A few years ago, Eva Heinitz released a CD of gamba and cello music, called ‘Authentic Baroque Music Performed in a Non-Authentic Manner.’ “I don’t believe in authenticity for the very simple reason that nobody really knows how people played 200 years ago. Bach had 35 or so people in his chorus and a small group of instrumentalists, probably very mediocre players. None of us would accept this today, even though it would be ‘authentic.’ Fortunately, I think the militant faction of the authentic movement has simmered down.”
She is considered to be an authority on Bach by many professional musicians, much to her dismay. “Who can be an authority on Bach? I think I know something about Bach, but not anything that a reasonably intelligent and hard-working musician couldn’t figure out. Maybe my Bach performances with Klemperer, the greatest music making I have ever experienced, have given me a certain insight. Were these performances right or wrong? Who knows? Maybe Bach would have fainted upon hearing the big choir and the Wagnerian alto. These times are past now, thank god, but, unfortunately, the depth of artistry may have passed too.”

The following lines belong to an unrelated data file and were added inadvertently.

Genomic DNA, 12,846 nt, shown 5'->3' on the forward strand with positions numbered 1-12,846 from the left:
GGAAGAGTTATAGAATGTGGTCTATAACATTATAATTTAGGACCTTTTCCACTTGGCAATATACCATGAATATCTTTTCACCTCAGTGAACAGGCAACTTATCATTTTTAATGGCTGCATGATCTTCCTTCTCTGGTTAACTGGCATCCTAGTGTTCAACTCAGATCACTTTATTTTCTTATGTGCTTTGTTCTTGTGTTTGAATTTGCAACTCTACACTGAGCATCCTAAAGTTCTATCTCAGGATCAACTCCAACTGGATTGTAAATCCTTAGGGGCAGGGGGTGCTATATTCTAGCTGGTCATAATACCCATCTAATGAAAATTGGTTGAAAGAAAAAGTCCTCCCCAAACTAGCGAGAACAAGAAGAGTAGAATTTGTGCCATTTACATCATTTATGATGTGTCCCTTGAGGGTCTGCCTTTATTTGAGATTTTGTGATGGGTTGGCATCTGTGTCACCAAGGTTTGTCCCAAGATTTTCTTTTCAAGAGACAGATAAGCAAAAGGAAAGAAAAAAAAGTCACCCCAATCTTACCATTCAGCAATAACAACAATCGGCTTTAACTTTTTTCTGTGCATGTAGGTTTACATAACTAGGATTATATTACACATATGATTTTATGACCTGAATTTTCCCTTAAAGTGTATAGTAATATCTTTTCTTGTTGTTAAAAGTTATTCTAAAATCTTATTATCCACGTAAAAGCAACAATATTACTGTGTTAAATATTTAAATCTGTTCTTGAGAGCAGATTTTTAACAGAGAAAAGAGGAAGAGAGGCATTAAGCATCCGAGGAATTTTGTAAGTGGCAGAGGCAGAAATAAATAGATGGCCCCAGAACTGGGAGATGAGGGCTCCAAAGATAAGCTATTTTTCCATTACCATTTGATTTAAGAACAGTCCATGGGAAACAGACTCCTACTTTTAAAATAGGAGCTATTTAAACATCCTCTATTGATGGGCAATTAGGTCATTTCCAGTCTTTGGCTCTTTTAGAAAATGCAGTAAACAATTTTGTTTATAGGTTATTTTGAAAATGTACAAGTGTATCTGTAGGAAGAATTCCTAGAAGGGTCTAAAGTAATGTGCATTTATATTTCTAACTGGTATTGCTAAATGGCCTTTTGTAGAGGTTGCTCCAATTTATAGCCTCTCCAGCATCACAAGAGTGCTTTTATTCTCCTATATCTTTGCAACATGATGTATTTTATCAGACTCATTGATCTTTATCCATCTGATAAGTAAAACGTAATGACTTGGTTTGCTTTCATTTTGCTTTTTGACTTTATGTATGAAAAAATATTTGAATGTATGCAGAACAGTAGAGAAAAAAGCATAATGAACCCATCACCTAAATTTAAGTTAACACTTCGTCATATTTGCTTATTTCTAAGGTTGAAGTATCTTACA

1) Melinda Bargreen. “Music Sustained Heinitz through 90 years” (Seattle Times, February 2, 1997) p. L6.